Center for Executive Coaching Alumni Interviews – Leaping into a successful executive coaching and speaking practice



Victoria Trabosh is a whirlwind of energy and a fantastic executive coach. She has grown a successful executive coaching practice, and also given a TedX talk, all while overcoming some serious health threats. Be sure to listen to her entire discussion, because the story she tells about meeting a titan of industry in the beginning of the interview has a surprise twist at the end. We are proud to count Victoria as a graduate of the Center for Executive Coaching. If you have interest in making a change and enjoying flexibility, freedom, and fulfillment — and you are a seasoned professional, please consider joining our executive coaching certification programs.


Victoria’s brief bio:

Victoria Trabosh is passionate about changing the world. As an executive coach, international speaker, author, and columnist, she strives to make a difference in ways that are lasting and sustainable. In 2005 she co-founded the Itafari foundation for Rwanda. Through small donations over the years, she and her team raised over $1.5 million.  Currently pursuing her Masters at Harvard University with a graduation date set of May 2021, her goal well into her 70s is to continue to impact the world.  website: 


Andrew: Welcome. I’m here with Victoria Trabosh, a graduate from The Center for Executive Coaching. And she has had a ton of success. So, I’m glad to be speaking with you today, Victoria. Thanks for taking the time.

Victoria: Thank you, Andrew, my pleasure.

Andrew: So, can you just start by talking about your practice?

Victoria: Sure. I started full time executive coaching in 2003. I was working as an executive in a large bank and wanted to be a better leader. I wasn’t getting any help at the bank. So, I started taking coaching classes and realized that I wanted to work with leaders.

My focus has always been communication and leadership. It’s just the key. I believe everything is about communication and how we lead. So, that has been the focus of my coaching. And I remember telling you early on and I want to apologize. I remember when I went through your program and you were talking about strategy. And I said, “I don’t really work on strategy, Andrew.” You didn’t look good when I said that to you. And I want to apologize because you are correct. If we do not work on our strategy, none of it matters. And so, we do strategy through communication and leadership.

And when COVID-19 started, when things started to go bad, I thought, “What would I do if my practice fell apart?” I realized that my practice is very successful. I won’t contract, I will expand. I will do more for others and expect less from them. That’s exactly what I’ve done.

Still, my practice has changed dramatically. One, I’m not seeing people face to face since the beginning of March. But also the people that are attracted to coaching are now more interested than ever in learning how to lead well. Because nothing brings out what’s not working more than a crisis. And it’s clear that many people were not prepared for this crisis and don’t know how to lead through it.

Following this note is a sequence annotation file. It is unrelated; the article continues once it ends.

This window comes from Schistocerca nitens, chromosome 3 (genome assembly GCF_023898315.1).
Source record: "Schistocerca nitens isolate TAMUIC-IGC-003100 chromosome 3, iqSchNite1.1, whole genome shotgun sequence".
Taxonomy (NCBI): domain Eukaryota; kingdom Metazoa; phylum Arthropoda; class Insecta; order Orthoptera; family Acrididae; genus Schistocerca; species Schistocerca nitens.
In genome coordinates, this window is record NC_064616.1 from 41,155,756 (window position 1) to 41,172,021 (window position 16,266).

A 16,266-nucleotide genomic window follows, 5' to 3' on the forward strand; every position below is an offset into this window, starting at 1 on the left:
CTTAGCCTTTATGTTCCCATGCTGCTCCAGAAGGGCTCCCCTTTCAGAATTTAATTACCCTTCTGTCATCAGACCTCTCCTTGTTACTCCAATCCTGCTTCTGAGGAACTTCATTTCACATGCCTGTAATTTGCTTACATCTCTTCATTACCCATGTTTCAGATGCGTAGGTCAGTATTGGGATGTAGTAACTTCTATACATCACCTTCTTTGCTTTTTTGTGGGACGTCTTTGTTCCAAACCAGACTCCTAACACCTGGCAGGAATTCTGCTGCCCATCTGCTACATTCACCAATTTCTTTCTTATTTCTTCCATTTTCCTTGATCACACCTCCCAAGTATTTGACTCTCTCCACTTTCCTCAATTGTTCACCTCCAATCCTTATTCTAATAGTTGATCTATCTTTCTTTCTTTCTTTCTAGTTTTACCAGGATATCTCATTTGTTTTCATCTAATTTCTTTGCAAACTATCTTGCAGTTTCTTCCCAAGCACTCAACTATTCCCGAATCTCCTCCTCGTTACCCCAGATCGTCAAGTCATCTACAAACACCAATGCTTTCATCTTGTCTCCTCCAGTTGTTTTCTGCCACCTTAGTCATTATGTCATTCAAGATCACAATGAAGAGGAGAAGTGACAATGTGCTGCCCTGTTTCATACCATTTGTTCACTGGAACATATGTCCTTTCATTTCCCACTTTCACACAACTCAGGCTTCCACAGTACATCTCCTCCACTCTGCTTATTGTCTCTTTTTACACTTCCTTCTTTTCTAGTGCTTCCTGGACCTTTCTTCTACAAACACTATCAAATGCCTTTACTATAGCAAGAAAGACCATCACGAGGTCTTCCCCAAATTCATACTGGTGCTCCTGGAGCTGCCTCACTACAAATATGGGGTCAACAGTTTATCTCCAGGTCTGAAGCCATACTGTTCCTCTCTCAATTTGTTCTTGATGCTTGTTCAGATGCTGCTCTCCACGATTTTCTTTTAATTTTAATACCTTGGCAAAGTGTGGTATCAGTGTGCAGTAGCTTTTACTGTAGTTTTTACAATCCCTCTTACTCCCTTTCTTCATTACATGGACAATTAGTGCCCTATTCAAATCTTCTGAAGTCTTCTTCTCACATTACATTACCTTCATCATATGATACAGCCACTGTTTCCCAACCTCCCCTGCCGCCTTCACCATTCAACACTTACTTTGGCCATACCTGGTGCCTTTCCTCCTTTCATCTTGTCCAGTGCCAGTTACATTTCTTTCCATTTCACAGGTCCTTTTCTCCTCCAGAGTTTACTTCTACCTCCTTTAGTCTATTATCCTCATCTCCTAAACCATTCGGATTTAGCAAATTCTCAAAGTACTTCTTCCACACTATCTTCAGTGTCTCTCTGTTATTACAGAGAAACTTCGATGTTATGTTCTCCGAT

So, it’s changed. But in many ways, it’s better. And I’m really thinking about what will be different when I go forward after this all ends, so to speak.

Andrew: You’ve been at this a long time. And there have been a lot of twist and turns. What was it that got you traction when you first started?

Victoria: As an international speaker, I tell people most businesses suffer from failure to launch. I see that a lot in coaching. People want it perfect before they even start. The fool around with their website. The fool around with getting their elevator speech. I’m not into any of that. I started with a temporary business card, three days after I left the bank. I remember taking the train up to Seattle to meet with one of the leaders in Seattle who ran a large mastermind group for CEOs.

I was panicked. And thinking, “What do I know?” Well, I’m in my 60s now. So, I was in my late 40s, I think, then. And I remember being on the train, getting all prepared, and thinking, “I know that I know what I know.” Which sounds ridiculous. But I also thought, “Why am I trying to be something that I’m not?” And so, what got me traction when I met with this person, a titan in Seattle. We were talking and I was just telling what I truly believe, without adding anything, no hyperbole. Just my beliefs. He looked at me and he said, “Vicky, every single one of the CEOs I know needs to know you and you need to work with them. Are you interested?” “Yes, I am,” I said quietly.

And I realized, when I went back to Portland, we are making this too tough. We all have something to bring to the world. And so, I got traction by being myself. I sent out a note. I worked in a high rise in Portland. And you know how people send out notices of who they are. I know a lot of people. We’ve been here 39 years. And I sent out a note, it was a picture of the bank building that I was in. And it was kind of in sepia colors. And it said, “This July I leapt from a tall building.” And inside it said, “I’m thrilled about where I landed.” Announcing my new career as an executive coach. Little die cut, a business card, and hand addressed because I had nothing else to do 500 envelopes.